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Zoo cares

The Lahore Zoo entertains millions everyday. Improvements within it and more efforts to build a popular understanding of animals may help it to serve a more useful purpose in the years to come

Zoo cares
Like humans, animals too need something to ward off the boredom of the hours, especially in a situation where they do not hunt, do not roam a territory, and see no variety in scenery. — Photos by Rahat Dar

As you walk through the Lahore Zoo, spread over 250 acres of land and established in 1872, pairs of eyes, some angry, some hopeless, some filled with pain and some glazed over with boredom stare out at you from behind the narrow bars of the cages in which the animals are kept, often for life. A number of them are held alone, an especially unsuitable situation for those who naturally live in herds or large groups. They also live completely aimless lives, with no partners, no company, no structures, or toys in their cages which can keep them stimulated or entertained.

It seems few realise that, like humans, animals too need something to ward off the boredom of the hours, especially in a situation where they do not hunt, do not roam a territory, and see no variety in scenery.

Tragically, even the sole chimpanzee left alive at the zoo, Pinky, lives on her own. Her companions have died one by one, leaving this highly intelligent and social animal with nothing to entertain her. In their natural habitats, chimpanzees live in large troupes, with complex inter-relations between the extended family members.

There are checks in place, on what the visitors’ bring in to the zoo, especially plastic bags.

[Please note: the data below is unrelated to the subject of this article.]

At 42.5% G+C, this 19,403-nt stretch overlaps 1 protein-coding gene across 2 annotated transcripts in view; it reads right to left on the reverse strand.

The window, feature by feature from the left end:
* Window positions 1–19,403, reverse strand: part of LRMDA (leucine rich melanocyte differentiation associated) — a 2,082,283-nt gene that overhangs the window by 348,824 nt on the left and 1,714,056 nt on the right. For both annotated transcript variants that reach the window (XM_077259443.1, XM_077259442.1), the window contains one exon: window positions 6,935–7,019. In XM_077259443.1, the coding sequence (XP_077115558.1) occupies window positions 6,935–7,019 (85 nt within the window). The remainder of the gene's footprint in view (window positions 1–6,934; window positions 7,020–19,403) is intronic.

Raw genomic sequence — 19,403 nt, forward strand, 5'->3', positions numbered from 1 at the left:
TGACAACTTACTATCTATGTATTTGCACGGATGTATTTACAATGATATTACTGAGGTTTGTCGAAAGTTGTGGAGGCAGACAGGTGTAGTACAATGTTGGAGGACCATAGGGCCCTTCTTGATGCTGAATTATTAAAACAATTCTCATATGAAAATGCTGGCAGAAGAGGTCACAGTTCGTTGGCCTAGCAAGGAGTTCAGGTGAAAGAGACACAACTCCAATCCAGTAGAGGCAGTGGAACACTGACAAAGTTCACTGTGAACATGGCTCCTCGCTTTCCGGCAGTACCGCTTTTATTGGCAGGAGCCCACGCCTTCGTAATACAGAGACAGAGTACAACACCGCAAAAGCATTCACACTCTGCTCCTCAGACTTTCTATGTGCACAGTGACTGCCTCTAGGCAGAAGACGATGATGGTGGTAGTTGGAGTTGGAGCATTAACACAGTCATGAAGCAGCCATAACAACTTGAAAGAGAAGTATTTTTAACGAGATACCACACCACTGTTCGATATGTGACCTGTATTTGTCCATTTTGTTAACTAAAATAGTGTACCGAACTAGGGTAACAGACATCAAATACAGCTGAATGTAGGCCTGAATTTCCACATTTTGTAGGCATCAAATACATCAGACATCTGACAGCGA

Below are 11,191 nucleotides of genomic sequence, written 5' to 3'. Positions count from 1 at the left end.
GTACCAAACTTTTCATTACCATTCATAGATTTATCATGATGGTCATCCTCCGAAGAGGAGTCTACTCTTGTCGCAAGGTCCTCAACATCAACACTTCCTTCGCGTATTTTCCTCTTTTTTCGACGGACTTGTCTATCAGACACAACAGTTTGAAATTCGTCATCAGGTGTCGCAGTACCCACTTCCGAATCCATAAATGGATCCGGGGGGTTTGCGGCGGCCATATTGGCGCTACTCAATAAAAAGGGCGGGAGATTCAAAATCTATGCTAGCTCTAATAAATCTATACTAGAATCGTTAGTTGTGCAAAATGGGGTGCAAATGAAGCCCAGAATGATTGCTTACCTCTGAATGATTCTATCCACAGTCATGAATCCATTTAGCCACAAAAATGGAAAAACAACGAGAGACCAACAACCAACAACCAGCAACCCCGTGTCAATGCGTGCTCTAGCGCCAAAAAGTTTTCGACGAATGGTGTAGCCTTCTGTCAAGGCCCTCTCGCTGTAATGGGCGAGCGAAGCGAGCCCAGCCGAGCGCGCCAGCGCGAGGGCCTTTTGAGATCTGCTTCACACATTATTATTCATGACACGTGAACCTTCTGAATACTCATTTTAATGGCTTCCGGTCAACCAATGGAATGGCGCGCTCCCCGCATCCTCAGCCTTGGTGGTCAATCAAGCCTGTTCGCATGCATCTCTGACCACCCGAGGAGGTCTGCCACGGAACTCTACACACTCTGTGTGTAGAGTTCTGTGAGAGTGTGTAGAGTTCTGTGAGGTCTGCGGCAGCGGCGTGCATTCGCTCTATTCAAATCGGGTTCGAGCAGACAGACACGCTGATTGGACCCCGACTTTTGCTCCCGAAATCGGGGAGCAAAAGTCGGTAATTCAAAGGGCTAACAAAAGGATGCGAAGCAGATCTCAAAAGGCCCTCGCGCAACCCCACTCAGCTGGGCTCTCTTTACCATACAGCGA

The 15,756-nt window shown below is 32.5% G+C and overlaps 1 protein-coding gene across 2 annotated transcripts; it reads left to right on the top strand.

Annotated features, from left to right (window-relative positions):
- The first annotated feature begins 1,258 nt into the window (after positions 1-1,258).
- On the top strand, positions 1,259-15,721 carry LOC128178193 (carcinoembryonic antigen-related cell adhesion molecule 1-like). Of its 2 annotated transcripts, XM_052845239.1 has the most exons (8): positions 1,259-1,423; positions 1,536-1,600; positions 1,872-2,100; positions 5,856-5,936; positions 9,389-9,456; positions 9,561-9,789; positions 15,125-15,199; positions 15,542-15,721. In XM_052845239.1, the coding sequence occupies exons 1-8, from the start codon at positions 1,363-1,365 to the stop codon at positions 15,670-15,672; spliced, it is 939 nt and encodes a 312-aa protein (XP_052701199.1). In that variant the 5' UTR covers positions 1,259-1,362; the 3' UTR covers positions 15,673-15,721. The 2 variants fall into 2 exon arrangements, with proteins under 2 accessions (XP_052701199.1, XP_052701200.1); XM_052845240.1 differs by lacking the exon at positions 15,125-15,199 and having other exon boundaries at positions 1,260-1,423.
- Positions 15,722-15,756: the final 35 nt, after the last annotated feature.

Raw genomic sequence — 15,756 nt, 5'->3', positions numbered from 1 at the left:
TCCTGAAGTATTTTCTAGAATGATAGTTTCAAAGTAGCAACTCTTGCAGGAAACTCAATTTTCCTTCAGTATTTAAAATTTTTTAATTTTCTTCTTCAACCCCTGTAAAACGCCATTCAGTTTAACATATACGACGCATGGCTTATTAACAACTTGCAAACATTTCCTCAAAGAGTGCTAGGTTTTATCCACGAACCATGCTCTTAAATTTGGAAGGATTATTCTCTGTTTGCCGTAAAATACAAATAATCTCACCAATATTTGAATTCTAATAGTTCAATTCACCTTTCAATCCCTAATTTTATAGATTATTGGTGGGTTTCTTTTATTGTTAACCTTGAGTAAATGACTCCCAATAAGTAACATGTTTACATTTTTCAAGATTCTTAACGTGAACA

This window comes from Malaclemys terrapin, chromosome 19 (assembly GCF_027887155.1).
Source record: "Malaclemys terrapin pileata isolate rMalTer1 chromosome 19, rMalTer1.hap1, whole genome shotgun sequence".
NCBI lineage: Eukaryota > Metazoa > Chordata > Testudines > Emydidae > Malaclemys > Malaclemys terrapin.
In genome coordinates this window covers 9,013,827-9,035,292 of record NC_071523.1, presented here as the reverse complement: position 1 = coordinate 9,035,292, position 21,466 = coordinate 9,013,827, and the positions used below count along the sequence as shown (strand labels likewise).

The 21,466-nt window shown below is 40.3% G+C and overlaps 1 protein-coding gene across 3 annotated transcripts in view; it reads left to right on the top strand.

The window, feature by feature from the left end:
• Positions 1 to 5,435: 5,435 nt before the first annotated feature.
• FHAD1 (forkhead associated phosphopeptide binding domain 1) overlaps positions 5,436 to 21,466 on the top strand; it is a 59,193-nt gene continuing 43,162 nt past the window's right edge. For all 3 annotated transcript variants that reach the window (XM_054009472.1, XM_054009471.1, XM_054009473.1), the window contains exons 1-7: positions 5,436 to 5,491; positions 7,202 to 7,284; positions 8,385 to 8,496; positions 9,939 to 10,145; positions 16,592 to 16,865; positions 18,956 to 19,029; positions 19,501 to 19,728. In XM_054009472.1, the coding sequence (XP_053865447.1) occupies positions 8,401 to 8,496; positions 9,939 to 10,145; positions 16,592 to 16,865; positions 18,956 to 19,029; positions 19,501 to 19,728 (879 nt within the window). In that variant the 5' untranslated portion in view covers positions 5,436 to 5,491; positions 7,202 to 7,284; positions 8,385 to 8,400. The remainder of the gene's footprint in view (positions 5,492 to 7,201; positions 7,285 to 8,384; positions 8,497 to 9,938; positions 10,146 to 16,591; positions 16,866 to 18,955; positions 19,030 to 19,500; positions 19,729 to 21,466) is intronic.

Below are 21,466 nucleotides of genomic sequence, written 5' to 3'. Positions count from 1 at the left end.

There are checks in place, on what the visitors’ bring in to the zoo, especially plastic bags.

One problem appears to be a limited understanding amongst the zoo staff on animal behaviours. Animals’ keeper Yaqoob Chaman says, “Animals kept in cages don’t really play with toys or other items. They’ve become too lazy to do so. In the wild, perhaps, they’d play more.”

This is not a theory top zoologists around the world would agree with. Many zoos such as those in Singapore employ experts to determine how best to care for the mental and physical wellbeing of their species. However, it is clear that Yaqoob is extremely fond of the animals he attends to. He tells TNS that his grandfather was also an animal keeper, in the days of the British, a time when he says the zoo was better tended, and that he too has inherited the trade. In his 26 years of service, he has hand-reared a baby chimpanzee and a lion from when they were only a few days old because their mothers refused to feed their offspring. The lion, Shanko, is now two years old and still greets his old friend with obvious affection.

As Lahore Zoo Director Hassan Sukhera explains, the problem is a lack of education among the keepers. They have also received little training in animal welfare, although Sukhera says there are now short- and long-term plans to help provide them more information and to bring better educated persons in as animal keepers and handlers.

Zoos need not be unhappy places. While they are becoming less and less popular around the world, it is also true that there needs to be some thought before banishing them altogether.

Sukhera also says that the key problem is “not a lack of resources, but of using them effectively because of the layers of bureaucracy that have held back people working in technical positions both at the zoo and in other posts.”

He points out that significant improvements were planned at the zoo including simplified misting systems to keep the animals cool following the death of a guanaco due to heatstroke, and more checks on what persons brought into the zoo such as plastic bags.